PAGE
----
Guest Notes

Australian notes

7 November 2015

9:00 AM

7 November 2015

9:00 AM

Australia – the new Italy?

There are lies, damned lies and statistics as often referenced. To this I would add a new descriptor, namely there are misleading Prime Minister tenure statistics in at least three OECD countries: Australia, Italy and the United Kingdom. This is particularly so relating to the illusive aspect of stability in democracies, especially during times of severe economic reversal and turbulence.

What might be a useful benchmark for judging Governmental stability for the sixty years post World War Two ? In fact two full length Federal Parliamentary terms in Australia would make six years and in the UK ten years. On the basis that for a Prime Minister and his or her Government to be in power long enough to make a difference, it has to do several annual budgets and win reelection at least once, even better twice. So I contend the magical figure is seven years. In practise stability and generally the orderly change that flows from stability, dictates this be seven years of continuous service. Some might contend this is a high setting of the bar, seven years continuous service by the Prime Minister of the day, but since 1945 Australia has had four such PMs (Menzies, Fraser, Hawke, Howard); the UK two in Thatcher and Blair but MacMillan, Wilson and Major came close; even Italy had one and no it was not Silvio but Alcide De Gasperi 1946 to 1953 (7 years 38 days).

What has stirred recent interest is that seemingly politically stable Australia over the decades has now had five different Prime Minsters over less than eight years, indeed four Prime Ministers and four different Federal Treasurers over the last four years. Since 1945 in terms of Prime Ministers, the score is Italy with over 30 winning the dubious honour hands down, then Australia with 15 and the UK with around a dozen or so. Whilst you could argue on many occasions the change of Prime Minister did not involve change of the ruling coalition or party, it still always means cabinet reshuffles and a degree of policy change and general upheaval. Instance Churchill to Eden and Rudd to Gillard.

There are a mix of new factors and trends in play in the democracies of Australia, Italy and the UK in recent decades, impacting durability and stability in Government leadership. Many of these relate to the intensity of media coverage in recent years, the 24/7 media cycle and with this the detailed scrutiny of the leaders, including their personal lives. Silvio Burlesconi’s ‘Bunga Bunga’ parties were well known, the antagonism between leaders and their deputies filled acres of newsprint in recent times: Hawke v Keating and Howard v Costello and of course Blair v Brown.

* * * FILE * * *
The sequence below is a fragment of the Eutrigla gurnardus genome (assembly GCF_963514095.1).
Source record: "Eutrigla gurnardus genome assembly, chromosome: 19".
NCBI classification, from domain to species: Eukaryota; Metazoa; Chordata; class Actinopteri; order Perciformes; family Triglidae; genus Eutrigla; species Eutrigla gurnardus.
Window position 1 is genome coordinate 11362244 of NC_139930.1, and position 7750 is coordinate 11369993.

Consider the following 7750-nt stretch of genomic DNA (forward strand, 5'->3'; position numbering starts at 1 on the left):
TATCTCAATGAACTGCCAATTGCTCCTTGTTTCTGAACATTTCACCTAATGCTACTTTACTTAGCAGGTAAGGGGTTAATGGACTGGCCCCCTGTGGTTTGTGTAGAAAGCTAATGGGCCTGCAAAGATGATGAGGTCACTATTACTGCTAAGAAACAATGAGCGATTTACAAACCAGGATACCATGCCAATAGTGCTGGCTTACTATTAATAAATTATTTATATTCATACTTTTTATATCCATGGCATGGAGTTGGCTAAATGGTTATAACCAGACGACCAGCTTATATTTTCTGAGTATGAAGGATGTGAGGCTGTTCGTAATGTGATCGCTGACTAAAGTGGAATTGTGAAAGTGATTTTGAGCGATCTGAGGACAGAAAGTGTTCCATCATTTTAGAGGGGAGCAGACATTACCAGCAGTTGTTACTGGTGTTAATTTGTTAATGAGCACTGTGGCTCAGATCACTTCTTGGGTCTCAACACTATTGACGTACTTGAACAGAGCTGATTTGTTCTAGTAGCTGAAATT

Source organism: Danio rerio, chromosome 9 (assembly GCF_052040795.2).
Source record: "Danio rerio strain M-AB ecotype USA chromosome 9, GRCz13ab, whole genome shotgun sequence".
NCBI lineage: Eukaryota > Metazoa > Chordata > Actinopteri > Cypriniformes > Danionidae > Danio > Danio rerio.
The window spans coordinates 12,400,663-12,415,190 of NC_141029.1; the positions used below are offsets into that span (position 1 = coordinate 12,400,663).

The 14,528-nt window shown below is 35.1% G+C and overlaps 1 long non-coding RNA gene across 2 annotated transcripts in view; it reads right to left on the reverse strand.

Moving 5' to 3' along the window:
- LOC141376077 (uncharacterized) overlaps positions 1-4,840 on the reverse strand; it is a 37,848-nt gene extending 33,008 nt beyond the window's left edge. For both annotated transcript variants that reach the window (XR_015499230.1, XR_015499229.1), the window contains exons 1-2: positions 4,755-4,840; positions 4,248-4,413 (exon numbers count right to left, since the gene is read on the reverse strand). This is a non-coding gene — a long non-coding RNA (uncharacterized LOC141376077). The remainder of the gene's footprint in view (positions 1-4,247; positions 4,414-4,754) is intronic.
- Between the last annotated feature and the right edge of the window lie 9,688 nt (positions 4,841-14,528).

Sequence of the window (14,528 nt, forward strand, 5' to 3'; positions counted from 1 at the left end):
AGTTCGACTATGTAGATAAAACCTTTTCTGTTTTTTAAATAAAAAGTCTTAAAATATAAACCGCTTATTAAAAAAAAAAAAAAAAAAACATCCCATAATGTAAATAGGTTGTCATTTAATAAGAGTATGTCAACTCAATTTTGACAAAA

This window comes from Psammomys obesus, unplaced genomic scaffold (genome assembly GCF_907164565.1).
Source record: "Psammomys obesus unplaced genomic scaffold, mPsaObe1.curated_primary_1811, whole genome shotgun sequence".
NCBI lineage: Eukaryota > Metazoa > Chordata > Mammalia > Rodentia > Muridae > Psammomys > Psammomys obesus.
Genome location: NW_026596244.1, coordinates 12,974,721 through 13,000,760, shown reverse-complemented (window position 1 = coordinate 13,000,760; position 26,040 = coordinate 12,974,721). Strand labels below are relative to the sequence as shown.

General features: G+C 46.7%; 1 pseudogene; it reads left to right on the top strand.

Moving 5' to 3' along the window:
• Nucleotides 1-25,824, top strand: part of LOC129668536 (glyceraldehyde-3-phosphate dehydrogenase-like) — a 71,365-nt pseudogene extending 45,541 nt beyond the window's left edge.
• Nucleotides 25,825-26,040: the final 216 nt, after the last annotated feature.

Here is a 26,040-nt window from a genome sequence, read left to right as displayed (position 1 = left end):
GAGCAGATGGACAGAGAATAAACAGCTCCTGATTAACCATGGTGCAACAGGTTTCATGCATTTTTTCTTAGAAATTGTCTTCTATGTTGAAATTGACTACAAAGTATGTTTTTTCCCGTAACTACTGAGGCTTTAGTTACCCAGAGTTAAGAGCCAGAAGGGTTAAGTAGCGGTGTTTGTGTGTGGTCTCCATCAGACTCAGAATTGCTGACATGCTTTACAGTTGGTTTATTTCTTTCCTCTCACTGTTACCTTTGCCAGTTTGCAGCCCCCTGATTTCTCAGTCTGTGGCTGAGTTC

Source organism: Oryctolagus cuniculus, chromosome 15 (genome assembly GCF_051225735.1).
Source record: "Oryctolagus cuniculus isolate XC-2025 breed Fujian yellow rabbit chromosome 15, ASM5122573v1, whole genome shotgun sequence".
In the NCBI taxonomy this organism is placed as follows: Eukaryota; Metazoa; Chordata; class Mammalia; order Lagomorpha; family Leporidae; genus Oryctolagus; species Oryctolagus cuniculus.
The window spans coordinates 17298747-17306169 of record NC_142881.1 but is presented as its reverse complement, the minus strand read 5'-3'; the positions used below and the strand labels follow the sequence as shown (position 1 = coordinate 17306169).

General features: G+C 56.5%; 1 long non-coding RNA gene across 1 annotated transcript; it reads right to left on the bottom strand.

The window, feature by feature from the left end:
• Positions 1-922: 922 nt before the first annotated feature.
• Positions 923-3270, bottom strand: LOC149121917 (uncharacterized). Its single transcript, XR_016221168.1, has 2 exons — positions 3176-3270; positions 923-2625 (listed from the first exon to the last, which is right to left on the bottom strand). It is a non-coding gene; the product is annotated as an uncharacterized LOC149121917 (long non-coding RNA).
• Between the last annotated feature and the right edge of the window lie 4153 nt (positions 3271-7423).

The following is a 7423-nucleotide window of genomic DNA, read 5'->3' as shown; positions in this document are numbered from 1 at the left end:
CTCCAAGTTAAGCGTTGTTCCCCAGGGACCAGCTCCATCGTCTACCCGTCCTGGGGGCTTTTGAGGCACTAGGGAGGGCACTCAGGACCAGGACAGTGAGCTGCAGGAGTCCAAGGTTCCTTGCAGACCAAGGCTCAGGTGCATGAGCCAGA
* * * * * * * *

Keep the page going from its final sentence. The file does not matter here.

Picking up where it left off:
The result is that when the sitting PM is turfed, it takes on a hugeness and intensity that simply was not the case pre television, it creates political shock waves that adds to conjuring up more perceived instability than there actually is. However on each occasion of PM change in Australia, Italy and the UK the basic rules have remained in play, the numbers or lack of numbers have had sway with one maybe two exceptions, arguably Australia in 1975 when the Governor General terminated the commission of then Prime Minister Gough Whitlam (who still had a lower house majority but not supply) and the more complex overthrow of James Callaghan albeit by one vote on the floor of the House of Commons, in 1979.

The second overarching factor is the emergence of a large educated middle class doing reasonably well and so breaking down tribal influences. As John Howard has observed, we have gone from twenty per cent undecided electors to a lot less rusted on major party supporters, more like forty per cent undecided electors. The complexity and diversity of modern issues maybe adds to this.

If Australia was actually breaking the written Constitutional rules and the various unwritten precedents in Italy and the UK were being chopped and changed, then recent PM turnover might be of more concern; but all in all Australia remains more stable than Italy. Yes there are the occasional bursts of short term Prime Ministers, including in the middle of both World Wars. The truth is Australia does have outbreaks of Prime Ministerial rapid turnover but generally interspersed with years of political stability, periods of at least seven years and this is unlike Italy, at least until now. It should be noted that October 2015 saw the Italian Senate vote for a reduction in size (to 100) but also a reduction in powers to more closely resemble the UK House of Lords. The Italian people will now be asked by referendum to approve the proposal. Most pundits would judge this as a step towards greater stability for Italian politics, so maybe a kind of Westminster stability will even emerge in Italy.

For now Australia is not some kind of Italian political copycat – new Prime Minister Malcolm Turnbull has the prospect of doing 12 years if he gets the first 12 months right. Equally, Italy could be entering a new political mantra. Meanwhile, the UK has handled a term of Coalition Government without the wheels falling off the political system, although it is helped by the lower house five year term. Execution corridor junction or ‘Execution corner’ in Parliament
House Canberra, where Whips announce Government leadership ballot results, looks likely to be a quieter place for now.

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